By the WSFS Business Meeting in 2015, there was a sense of supreme urgency. Someone was actively trying to damage the 60-year reputation of the Hugo Awards. Something needed to be done. And something could be done—if we agreed on what that something was, voted on it, and convinced the people at the next WorldCon to ratify it.
I’ve only been attending the WSFS Business Meetings since 2013, so my experience is severely limited. But 2015’s meeting was something special in terms of the sheer maneuvering, arguing, and high-running emotions. There was yelling. There was crying. There was a debate point made in song. Multiple proposals were made with the purpose of trying to prevent people from gaming the nominations system.
Two amendments for the WSFS constitution eventually made it through: 4 and 6 and E Pluribus Hugo (EPH). The former is a simple fix that would at least make slate nominating require more organization—everyone only gets to nominate four things per category, and each category has six finalists. The latter is a statistical processing method that is supposed to detect ballots that showed slate nominating and at least prevent them from running an entire category.
And then we waited to see what would happen next. Neither thing approved in 2015 would make a difference in 2016. There were worries that maybe the puppies would quiet down for a year, and people wouldn’t think we needed to make a fix any more. Then we all opened the worse-than-an-ugly-sweater-at-Christmas present of the 2016 Hugo finalists lists. Sleeves were metaphorically rolled up across the internet.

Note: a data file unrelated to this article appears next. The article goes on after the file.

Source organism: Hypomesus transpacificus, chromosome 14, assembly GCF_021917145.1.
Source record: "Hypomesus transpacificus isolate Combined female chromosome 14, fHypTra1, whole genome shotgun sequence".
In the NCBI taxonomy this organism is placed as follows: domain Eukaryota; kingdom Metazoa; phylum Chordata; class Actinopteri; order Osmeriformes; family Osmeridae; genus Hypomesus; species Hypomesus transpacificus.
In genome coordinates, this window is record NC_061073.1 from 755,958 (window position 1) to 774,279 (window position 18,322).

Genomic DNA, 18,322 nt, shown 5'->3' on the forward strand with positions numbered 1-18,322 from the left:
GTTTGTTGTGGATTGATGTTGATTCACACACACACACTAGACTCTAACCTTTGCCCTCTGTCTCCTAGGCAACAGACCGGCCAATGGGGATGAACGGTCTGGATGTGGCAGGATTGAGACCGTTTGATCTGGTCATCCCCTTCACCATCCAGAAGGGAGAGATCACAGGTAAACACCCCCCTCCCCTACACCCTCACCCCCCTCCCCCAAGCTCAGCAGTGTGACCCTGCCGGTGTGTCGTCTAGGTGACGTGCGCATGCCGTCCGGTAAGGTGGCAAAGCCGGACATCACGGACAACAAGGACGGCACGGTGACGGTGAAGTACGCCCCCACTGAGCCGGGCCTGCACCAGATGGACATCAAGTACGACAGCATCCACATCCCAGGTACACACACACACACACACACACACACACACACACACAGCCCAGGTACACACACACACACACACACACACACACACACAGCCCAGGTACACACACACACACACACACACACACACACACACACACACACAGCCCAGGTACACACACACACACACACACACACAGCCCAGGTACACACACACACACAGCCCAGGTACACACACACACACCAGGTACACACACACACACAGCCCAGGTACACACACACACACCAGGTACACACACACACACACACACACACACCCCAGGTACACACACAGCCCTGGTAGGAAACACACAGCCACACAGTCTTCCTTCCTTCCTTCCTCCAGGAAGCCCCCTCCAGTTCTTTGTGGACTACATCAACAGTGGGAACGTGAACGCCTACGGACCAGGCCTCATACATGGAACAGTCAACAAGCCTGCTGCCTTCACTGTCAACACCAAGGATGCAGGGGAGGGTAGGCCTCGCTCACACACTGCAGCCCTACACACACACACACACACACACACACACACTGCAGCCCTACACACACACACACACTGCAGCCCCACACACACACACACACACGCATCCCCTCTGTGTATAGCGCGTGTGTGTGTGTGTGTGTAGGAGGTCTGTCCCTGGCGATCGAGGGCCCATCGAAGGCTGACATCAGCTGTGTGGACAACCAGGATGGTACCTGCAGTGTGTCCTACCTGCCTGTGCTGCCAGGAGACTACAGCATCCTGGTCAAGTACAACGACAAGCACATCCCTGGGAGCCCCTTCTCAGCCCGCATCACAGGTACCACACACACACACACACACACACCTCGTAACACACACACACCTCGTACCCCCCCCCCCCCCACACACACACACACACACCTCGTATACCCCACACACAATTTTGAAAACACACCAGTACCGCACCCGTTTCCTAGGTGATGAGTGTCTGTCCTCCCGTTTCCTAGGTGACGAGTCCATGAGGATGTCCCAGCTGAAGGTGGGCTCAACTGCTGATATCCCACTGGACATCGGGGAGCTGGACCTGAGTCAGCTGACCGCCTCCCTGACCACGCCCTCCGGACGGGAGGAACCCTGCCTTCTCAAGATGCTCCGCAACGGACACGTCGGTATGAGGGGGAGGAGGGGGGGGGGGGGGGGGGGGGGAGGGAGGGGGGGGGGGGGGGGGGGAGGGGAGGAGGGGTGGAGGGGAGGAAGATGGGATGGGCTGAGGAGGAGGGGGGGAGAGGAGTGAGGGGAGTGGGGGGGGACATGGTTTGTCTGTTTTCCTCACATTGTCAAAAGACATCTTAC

2016’s WSFS Business Meeting was no less raucous, with another anti-slating measure proposed, called Three Stage Voting, which passed its first consideration. This new proposed amendment would create a semi-final stage of nomination, during which voters could look at the nomination long list and basically indicate which of those items they would “no award” out of principle. The amendments from 2015—EPH and an amended 5 and 6—were both ratified and will take effect next year.
And now all we can do is wait again and see what those will do to the spread of finalists in 2017.
Will this work? We don’t know.
Emotions were running high on Sunday, when we considered these possible fixes. There was more shouting, including one person who kept getting in close to the head table and had two rather hostile conversations. I think part of why the tension ran so thick in the meeting room is because none of us know what the future is going to hold, and this matters.
Will it be enough? Will it be too much? Will there be unintended effects? We won’t know until it’s the last day of WorldCon 75 in Helsinki, and even then we’ll probably still be arguing about it.
Ultimately, this shows the importance of the Hugo Award to the fans, and the strength that will help it weather this crisis. It’s an award that’s under the administration of fans, with fans nominating and voting in it. And because of the unique setup for the award and the nature of WSFS, it’s in our power to change the award, to fix it, or potentially to break it worse—though mercifully nothing is ever irrevocable in this process.
It’s our award. It’s our way to recognize what we think is best in the genre, to celebrate those who create it. It’s our history that adds even more weight to that iconic rocket ship trophy and our legacy that will be passed on to future fans. And we don’t appreciate a wannabe big fish in a small fannish pond messing with it.